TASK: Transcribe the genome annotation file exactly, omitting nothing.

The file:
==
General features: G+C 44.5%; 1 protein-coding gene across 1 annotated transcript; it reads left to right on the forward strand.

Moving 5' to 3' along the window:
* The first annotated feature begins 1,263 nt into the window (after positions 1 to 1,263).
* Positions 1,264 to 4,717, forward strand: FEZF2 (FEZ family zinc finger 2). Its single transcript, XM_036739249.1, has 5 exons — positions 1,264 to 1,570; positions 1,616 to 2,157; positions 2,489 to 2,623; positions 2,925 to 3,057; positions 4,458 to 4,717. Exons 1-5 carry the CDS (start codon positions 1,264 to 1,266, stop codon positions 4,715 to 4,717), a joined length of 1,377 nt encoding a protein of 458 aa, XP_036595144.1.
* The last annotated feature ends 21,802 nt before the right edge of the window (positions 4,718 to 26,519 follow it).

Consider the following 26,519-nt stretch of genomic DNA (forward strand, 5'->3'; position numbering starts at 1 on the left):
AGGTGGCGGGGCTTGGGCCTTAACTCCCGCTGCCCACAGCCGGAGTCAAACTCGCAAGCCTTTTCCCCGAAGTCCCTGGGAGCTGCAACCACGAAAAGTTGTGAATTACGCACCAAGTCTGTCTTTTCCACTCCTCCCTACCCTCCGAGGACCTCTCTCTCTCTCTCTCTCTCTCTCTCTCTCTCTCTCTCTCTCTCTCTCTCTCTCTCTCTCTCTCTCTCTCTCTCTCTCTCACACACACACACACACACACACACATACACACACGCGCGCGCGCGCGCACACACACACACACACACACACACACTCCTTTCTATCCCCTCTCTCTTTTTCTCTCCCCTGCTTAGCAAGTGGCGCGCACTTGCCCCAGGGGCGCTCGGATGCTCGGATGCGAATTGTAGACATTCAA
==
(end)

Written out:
General features: G+C 44.5%; 1 protein-coding gene across 1 annotated transcript; it reads left to right on the forward strand.

Moving 5' to 3' along the window:
* The first annotated feature begins 1,263 nt into the window (after positions 1 to 1,263).
* Positions 1,264 to 4,717, forward strand: FEZF2 (FEZ family zinc finger 2). Its single transcript, XM_036739249.1, has 5 exons — positions 1,264 to 1,570; positions 1,616 to 2,157; positions 2,489 to 2,623; positions 2,925 to 3,057; positions 4,458 to 4,717. Exons 1-5 carry the CDS (start codon positions 1,264 to 1,266, stop codon positions 4,715 to 4,717), a joined length of 1,377 nt encoding a protein of 458 aa, XP_036595144.1.
* The last annotated feature ends 21,802 nt before the right edge of the window (positions 4,718 to 26,519 follow it).

Consider the following 26,519-nt stretch of genomic DNA (forward strand, 5'->3'; position numbering starts at 1 on the left):
AGGTGGCGGGGCTTGGGCCTTAACTCCCGCTGCCCACAGCCGGAGTCAAACTCGCAAGCCTTTTCCCCGAAGTCCCTGGGAGCTGCAACCACGAAAAGTTGTGAATTACGCACCAAGTCTGTCTTTTCCACTCCTCCCTACCCTCCGAGGACCTCTCTCTCTCTCTCTCTCTCTCTCTCTCTCTCTCTCTCTCTCTCTCTCTCTCTCTCTCTCTCTCTCTCTCTCTCTCTCTCACACACACACACACACACACACACATACACACACGCGCGCGCGCGCGCACACACACACACACACACACACACACTCCTTTCTATCCCCTCTCTCTTTTTCTCTCCCCTGCTTAGCAAGTGGCGCGCACTTGCCCCAGGGGCGCTCGGATGCTCGGATGCGAATTGTAGACATTCAA